02 March 2010


File this under something that is not at all surprising:
MGH Death Spurs review of patient monitors
A Massachusetts General Hospital patient died last month after the alarm on a heart monitor was inadvertently left off, delaying the response of nurses and doctors to the patient’s medical crisis.

Anybody who's ever set foot in an ER knows what I am talking about.  There's a big bank of monitors in the nursing station, at least half of which are flashing or chiming at any given time.   Throw in the chirping of the SpectraLink phones we all carry for in-department communications, pagers, the medic phone ringing, then maybe a few IV pumps in the hall pinging, and you've got a bona fide digital orchestra playing all the time.

The monitors are the worst, though.  Every patient in the main ER is usually monitored, either out of necessity in our high-acuity ER or out of habit (I once recall a girl with a threatened abortion who was put on a monitor just by reflex).  They bleep and they blare and they wail.  Sometimes it actually means something, but most of the time it means a lead fell off or the patient is wiggly or sweaty or that a doctor is playing with the leads to annoy the nurses.  Not me, mind you.  Some other doctor.  Occasionally you get a patient who for some physiologic reason (beta blockers and meth being the most common causes for us) is persistently bradycardic (slow) or tachycardic (fast) and the monitor for that room will alarm incessantly.  If only they had a feature where we could average out the heart rates of the meth-heads and the beta-blocked grannies and we'd be fine.  But eventually either someone deactivates the alarm or resets the limits so that it's not continually bothering us.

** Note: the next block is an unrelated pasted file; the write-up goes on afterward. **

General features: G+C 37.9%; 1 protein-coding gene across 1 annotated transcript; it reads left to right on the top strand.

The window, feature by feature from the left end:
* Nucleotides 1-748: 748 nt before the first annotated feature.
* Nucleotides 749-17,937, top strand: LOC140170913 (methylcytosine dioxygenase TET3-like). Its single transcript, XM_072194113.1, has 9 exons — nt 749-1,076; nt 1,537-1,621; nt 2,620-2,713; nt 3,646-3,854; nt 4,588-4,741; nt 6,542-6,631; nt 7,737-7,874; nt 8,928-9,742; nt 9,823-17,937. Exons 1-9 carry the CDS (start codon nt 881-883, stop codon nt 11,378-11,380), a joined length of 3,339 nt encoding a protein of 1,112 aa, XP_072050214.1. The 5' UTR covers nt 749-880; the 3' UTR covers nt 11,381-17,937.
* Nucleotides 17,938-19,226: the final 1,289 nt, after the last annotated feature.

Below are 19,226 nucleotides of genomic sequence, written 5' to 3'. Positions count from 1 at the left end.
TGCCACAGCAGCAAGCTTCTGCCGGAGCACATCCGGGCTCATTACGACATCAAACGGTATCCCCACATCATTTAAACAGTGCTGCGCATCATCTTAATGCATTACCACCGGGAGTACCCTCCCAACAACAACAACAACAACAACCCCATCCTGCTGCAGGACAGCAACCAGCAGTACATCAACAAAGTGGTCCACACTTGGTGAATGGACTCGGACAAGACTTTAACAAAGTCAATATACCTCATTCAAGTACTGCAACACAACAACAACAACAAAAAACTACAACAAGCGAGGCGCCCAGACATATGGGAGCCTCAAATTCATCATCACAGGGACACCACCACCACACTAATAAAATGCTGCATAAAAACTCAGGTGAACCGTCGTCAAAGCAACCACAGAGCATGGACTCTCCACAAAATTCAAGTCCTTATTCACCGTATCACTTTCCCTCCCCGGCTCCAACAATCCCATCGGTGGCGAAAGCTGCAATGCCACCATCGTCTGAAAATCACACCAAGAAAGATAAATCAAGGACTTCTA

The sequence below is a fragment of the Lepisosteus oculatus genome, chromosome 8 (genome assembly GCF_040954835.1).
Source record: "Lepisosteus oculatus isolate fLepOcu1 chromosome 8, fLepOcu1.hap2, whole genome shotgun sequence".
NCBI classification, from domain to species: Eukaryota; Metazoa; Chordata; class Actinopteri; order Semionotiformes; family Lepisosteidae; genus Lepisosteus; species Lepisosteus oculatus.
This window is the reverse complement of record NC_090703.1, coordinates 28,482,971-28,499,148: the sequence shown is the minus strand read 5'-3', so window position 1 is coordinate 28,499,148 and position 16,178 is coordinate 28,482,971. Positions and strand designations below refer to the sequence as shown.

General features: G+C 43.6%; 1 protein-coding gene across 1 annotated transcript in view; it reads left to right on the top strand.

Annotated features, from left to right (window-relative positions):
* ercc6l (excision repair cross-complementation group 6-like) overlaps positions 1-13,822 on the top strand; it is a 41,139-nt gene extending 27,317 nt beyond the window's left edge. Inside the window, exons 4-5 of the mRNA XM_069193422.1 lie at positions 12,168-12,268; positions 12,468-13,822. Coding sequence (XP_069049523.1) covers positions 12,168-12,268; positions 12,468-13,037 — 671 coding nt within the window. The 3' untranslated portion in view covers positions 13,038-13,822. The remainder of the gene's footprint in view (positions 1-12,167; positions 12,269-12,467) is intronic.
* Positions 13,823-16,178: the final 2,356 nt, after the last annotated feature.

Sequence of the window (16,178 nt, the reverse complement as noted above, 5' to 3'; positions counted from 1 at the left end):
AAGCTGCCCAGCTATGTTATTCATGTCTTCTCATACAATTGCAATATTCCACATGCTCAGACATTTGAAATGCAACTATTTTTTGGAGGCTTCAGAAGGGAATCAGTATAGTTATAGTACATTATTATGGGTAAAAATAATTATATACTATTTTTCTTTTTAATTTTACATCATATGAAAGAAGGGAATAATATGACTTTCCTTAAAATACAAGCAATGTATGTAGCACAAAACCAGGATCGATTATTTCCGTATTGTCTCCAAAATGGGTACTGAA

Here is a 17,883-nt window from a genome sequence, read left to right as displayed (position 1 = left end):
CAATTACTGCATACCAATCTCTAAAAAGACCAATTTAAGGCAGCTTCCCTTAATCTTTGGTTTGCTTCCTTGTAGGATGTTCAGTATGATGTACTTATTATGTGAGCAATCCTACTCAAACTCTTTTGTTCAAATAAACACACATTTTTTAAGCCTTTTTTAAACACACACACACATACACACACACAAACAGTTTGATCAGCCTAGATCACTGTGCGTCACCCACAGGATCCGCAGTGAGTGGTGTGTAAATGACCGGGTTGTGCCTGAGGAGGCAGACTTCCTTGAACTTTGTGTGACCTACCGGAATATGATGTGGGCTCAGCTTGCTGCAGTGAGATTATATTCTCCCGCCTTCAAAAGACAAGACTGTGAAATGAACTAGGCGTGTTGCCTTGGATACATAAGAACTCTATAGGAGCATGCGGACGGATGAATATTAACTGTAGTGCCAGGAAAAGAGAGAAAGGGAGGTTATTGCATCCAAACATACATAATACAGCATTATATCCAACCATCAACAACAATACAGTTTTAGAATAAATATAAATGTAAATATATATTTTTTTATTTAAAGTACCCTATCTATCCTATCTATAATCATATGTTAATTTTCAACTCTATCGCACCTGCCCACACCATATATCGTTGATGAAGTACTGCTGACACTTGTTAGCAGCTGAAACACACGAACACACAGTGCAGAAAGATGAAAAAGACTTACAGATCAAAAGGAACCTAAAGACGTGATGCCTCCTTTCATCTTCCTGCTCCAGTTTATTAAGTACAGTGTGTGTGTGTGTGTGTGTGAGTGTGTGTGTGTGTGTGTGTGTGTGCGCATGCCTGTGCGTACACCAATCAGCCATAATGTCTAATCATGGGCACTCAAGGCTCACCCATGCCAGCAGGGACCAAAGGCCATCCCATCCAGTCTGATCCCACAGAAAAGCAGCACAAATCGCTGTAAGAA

Which is how you get into trouble.

The "bad things" alarms usually never get turned off (meaning the alarm for VT or VFib) and they are designed to have a piercing sound which cuts through the acoustic clutter -- and a hearty well-done to the "human factors" engineers of the designers for it -- but those seem to represent a minority of the bad things that happen in the ER.  "Asystole" and "Bradycardia" for example, seem to be more common modes of patients suddenly dying on us.  But since "Aystole" kinda resembles "The leads fell off" and "Bradycardia" kinda resembles "granny on beta blockers" those alarms are more likely to be silenced/ignored.

In just the last couple of years I can remember no fewer than four "events" which involved a delayed/unrecognized arrest in the ED in which monitors were a factor.  (Though my spotty recollection hints that some them involved patients not being put back on the monitor after coming back from a test -- a chronic problem.)  Truly, cardiac monitors are a double-edged sword.

I don't have a solution to this, but for your entertainment I offer this story of how a colleague and I reacted when a code was called in the ER and we had to run it.

1 comment:

  1. It never ceases to amaze me (a non-medical person) how medical staff seem to know which alarms to ignore, and which to pay attention to. My kids have been in hospital many times (preemies, RSV, loads of pneumonia, and cancer), and I used to jump out of my skin every time I heard an alarm go off, even when I learned to distinguish some of the 'scary' ones from the 'normal' ones.

    Bradys were very scary for us as parents of preemies- we knew to reach into the isolette and shake a foot, wake the kid up, do the face wash etc., but they were very, very scary to see. Not to mention that the NICU always sounded like a very high-pitched marching band 24 hours a day.

    I don't know what the solution would be either, but it's always impressed me how few deaths there seem to be because of ignored/mistaken alarms.


Note: Only a member of this blog may post a comment.